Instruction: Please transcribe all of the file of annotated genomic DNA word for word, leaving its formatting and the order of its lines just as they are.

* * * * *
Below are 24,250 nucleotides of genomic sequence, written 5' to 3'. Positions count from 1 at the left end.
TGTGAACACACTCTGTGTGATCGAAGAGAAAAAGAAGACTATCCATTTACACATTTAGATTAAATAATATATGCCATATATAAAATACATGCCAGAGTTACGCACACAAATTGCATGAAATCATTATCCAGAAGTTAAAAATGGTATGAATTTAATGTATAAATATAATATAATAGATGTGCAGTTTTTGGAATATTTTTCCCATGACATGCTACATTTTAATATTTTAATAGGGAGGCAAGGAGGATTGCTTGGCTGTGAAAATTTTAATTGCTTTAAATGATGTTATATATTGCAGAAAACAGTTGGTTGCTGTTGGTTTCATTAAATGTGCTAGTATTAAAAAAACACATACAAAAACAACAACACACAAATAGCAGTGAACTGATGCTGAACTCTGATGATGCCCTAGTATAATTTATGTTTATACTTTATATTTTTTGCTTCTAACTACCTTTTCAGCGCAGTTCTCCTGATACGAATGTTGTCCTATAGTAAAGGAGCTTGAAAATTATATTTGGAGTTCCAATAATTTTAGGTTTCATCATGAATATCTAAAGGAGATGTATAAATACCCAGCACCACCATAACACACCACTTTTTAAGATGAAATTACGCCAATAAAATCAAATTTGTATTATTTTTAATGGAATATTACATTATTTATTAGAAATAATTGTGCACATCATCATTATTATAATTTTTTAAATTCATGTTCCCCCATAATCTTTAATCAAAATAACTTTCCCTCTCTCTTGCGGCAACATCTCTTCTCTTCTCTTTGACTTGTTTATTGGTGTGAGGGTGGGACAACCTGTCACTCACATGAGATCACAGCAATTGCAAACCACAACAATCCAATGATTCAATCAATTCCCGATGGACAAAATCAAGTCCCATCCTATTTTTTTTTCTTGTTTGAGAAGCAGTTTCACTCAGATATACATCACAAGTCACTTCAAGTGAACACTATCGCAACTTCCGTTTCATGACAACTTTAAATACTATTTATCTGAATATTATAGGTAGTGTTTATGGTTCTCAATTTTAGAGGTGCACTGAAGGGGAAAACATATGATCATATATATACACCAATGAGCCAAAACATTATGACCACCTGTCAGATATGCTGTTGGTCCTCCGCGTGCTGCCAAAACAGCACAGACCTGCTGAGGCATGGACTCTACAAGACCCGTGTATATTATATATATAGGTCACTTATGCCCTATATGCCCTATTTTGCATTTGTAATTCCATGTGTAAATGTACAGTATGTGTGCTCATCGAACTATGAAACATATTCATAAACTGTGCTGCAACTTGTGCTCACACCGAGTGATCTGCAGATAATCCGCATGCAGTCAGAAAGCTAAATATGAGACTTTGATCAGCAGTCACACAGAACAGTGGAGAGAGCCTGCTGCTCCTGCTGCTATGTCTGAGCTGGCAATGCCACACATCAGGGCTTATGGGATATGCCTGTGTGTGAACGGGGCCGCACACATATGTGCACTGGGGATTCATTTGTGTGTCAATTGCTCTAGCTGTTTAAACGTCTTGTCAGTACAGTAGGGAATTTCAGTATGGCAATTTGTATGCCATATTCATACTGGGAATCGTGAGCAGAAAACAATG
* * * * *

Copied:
Below are 24,250 nucleotides of genomic sequence, written 5' to 3'. Positions count from 1 at the left end.
TGTGAACACACTCTGTGTGATCGAAGAGAAAAAGAAGACTATCCATTTACACATTTAGATTAAATAATATATGCCATATATAAAATACATGCCAGAGTTACGCACACAAATTGCATGAAATCATTATCCAGAAGTTAAAAATGGTATGAATTTAATGTATAAATATAATATAATAGATGTGCAGTTTTTGGAATATTTTTCCCATGACATGCTACATTTTAATATTTTAATAGGGAGGCAAGGAGGATTGCTTGGCTGTGAAAATTTTAATTGCTTTAAATGATGTTATATATTGCAGAAAACAGTTGGTTGCTGTTGGTTTCATTAAATGTGCTAGTATTAAAAAAACACATACAAAAACAACAACACACAAATAGCAGTGAACTGATGCTGAACTCTGATGATGCCCTAGTATAATTTATGTTTATACTTTATATTTTTTGCTTCTAACTACCTTTTCAGCGCAGTTCTCCTGATACGAATGTTGTCCTATAGTAAAGGAGCTTGAAAATTATATTTGGAGTTCCAATAATTTTAGGTTTCATCATGAATATCTAAAGGAGATGTATAAATACCCAGCACCACCATAACACACCACTTTTTAAGATGAAATTACGCCAATAAAATCAAATTTGTATTATTTTTAATGGAATATTACATTATTTATTAGAAATAATTGTGCACATCATCATTATTATAATTTTTTAAATTCATGTTCCCCCATAATCTTTAATCAAAATAACTTTCCCTCTCTCTTGCGGCAACATCTCTTCTCTTCTCTTTGACTTGTTTATTGGTGTGAGGGTGGGACAACCTGTCACTCACATGAGATCACAGCAATTGCAAACCACAACAATCCAATGATTCAATCAATTCCCGATGGACAAAATCAAGTCCCATCCTATTTTTTTTTCTTGTTTGAGAAGCAGTTTCACTCAGATATACATCACAAGTCACTTCAAGTGAACACTATCGCAACTTCCGTTTCATGACAACTTTAAATACTATTTATCTGAATATTATAGGTAGTGTTTATGGTTCTCAATTTTAGAGGTGCACTGAAGGGGAAAACATATGATCATATATATACACCAATGAGCCAAAACATTATGACCACCTGTCAGATATGCTGTTGGTCCTCCGCGTGCTGCCAAAACAGCACAGACCTGCTGAGGCATGGACTCTACAAGACCCGTGTATATTATATATATAGGTCACTTATGCCCTATATGCCCTATTTTGCATTTGTAATTCCATGTGTAAATGTACAGTATGTGTGCTCATCGAACTATGAAACATATTCATAAACTGTGCTGCAACTTGTGCTCACACCGAGTGATCTGCAGATAATCCGCATGCAGTCAGAAAGCTAAATATGAGACTTTGATCAGCAGTCACACAGAACAGTGGAGAGAGCCTGCTGCTCCTGCTGCTATGTCTGAGCTGGCAATGCCACACATCAGGGCTTATGGGATATGCCTGTGTGTGAACGGGGCCGCACACATATGTGCACTGGGGATTCATTTGTGTGTCAATTGCTCTAGCTGTTTAAACGTCTTGTCAGTACAGTAGGGAATTTCAGTATGGCAATTTGTATGCCATATTCATACTGGGAATCGTGAGCAGAAAACAATG